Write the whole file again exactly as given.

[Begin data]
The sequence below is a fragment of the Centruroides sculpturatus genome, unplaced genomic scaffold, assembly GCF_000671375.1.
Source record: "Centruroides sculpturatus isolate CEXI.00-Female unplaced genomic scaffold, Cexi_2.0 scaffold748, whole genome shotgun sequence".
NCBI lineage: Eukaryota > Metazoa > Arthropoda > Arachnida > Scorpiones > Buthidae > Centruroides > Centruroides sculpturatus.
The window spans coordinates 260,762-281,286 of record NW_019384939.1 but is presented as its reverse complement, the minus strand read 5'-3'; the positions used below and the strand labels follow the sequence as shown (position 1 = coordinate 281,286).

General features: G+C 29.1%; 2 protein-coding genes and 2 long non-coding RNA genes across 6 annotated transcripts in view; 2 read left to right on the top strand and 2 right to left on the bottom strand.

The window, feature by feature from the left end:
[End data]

The sequence below is a fragment of the Centruroides sculpturatus genome, unplaced genomic scaffold, assembly GCF_000671375.1.
Source record: "Centruroides sculpturatus isolate CEXI.00-Female unplaced genomic scaffold, Cexi_2.0 scaffold748, whole genome shotgun sequence".
NCBI lineage: Eukaryota > Metazoa > Arthropoda > Arachnida > Scorpiones > Buthidae > Centruroides > Centruroides sculpturatus.
The window spans coordinates 260,762-281,286 of record NW_019384939.1 but is presented as its reverse complement, the minus strand read 5'-3'; the positions used below and the strand labels follow the sequence as shown (position 1 = coordinate 281,286).

General features: G+C 29.1%; 2 protein-coding genes and 2 long non-coding RNA genes across 6 annotated transcripts in view; 2 read left to right on the top strand and 2 right to left on the bottom strand.

The window, feature by feature from the left end: